It makes you wonder if guys like John the Evangelist and Paul and Moses wouldn’t look at our systematic theology charts, our lists and mathematical formulas, and scratch their heads to say, Well, it’s technically true; it just isn’t meaningful.
...I think ideas have to sink very deeply into a person’s soul, into their being, before they can effect change, and lists rarely sink deeply into a person’s soul.
- DONALD MILLER
And this one, Searching for God Knows What. It’s been out for 8 years (reprinted and revised in 2010), but I just read it this year (thanks for the loan, sis).
Miller believes God wants a relationship with us, not have us follow a list of rules or live by a formula. He asks hard questions and doesn’t give easy answers in this book, but he gives real ones, through his stories and his own wonderings and wanderings.
Here are some highlights:
* ...what if we stopped looking at the rules and lists and formulas and rather looked through them at the larger and more obvious message? What if the motive behind our theology was relational?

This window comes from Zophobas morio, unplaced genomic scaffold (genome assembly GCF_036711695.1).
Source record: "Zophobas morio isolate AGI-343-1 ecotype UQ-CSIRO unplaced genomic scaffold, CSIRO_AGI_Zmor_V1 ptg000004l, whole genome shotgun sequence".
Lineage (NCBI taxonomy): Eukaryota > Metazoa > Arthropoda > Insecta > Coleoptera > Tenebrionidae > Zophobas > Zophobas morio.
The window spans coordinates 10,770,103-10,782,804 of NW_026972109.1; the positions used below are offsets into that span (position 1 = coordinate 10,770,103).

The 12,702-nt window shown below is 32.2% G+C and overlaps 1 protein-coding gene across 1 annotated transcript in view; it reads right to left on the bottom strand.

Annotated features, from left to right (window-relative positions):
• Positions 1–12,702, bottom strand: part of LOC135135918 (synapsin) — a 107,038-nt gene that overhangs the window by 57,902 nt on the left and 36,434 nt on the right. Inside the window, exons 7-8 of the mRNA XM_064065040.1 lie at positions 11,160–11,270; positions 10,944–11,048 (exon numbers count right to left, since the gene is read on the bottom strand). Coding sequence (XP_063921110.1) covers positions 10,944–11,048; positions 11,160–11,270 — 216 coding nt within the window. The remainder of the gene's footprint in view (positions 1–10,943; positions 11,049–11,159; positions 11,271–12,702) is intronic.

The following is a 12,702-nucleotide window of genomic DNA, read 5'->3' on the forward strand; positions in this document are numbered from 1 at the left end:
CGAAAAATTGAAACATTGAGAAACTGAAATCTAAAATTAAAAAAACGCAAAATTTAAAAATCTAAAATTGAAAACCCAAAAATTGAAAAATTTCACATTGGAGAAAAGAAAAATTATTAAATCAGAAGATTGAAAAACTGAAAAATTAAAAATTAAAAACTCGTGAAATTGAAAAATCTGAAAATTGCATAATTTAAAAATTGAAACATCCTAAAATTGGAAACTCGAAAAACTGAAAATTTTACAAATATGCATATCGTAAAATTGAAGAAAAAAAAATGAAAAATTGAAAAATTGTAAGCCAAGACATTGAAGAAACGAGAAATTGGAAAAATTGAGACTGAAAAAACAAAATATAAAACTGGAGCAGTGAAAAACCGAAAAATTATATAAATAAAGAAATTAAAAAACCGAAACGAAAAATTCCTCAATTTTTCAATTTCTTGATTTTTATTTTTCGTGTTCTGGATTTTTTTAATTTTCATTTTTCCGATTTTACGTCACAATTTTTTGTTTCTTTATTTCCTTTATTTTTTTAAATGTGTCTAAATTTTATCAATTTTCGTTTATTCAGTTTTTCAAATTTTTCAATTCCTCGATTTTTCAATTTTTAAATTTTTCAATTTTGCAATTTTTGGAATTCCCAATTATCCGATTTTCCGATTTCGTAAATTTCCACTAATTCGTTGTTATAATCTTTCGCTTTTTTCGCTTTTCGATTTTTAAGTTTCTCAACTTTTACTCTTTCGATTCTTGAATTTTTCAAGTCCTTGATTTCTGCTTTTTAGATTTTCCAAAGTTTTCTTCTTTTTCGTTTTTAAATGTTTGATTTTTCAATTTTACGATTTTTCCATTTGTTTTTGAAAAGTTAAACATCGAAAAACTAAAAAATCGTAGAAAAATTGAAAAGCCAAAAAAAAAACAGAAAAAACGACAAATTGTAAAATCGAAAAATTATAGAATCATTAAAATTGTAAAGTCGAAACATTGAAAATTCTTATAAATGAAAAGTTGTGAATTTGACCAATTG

* Becoming a Christian might look more like falling in love than baking cookies.
* Few places in Scripture speak to the Christian conversion experience through any method other than relational metaphor.
* There is moral law, to be sure, but moral law is not our path to heaven; our duty involves knowing and being known by Christ.
* The hijacking of the concept of morality began, of course, when we reduced Scripture to formula and a love story to theology, and finally morality to rules.
It is a very different thing to break a rule than it is to cheat on a lover. A person’s mind can do all sorts of things his heart would never let him do.
If we think of God’s grace as a technicality, a theological precept, we can disobey without the slightest feeling of guilt, but if we think of God’s grace as a relational invitation, an outreach of love, we are pretty much jerks for belittling the gesture.
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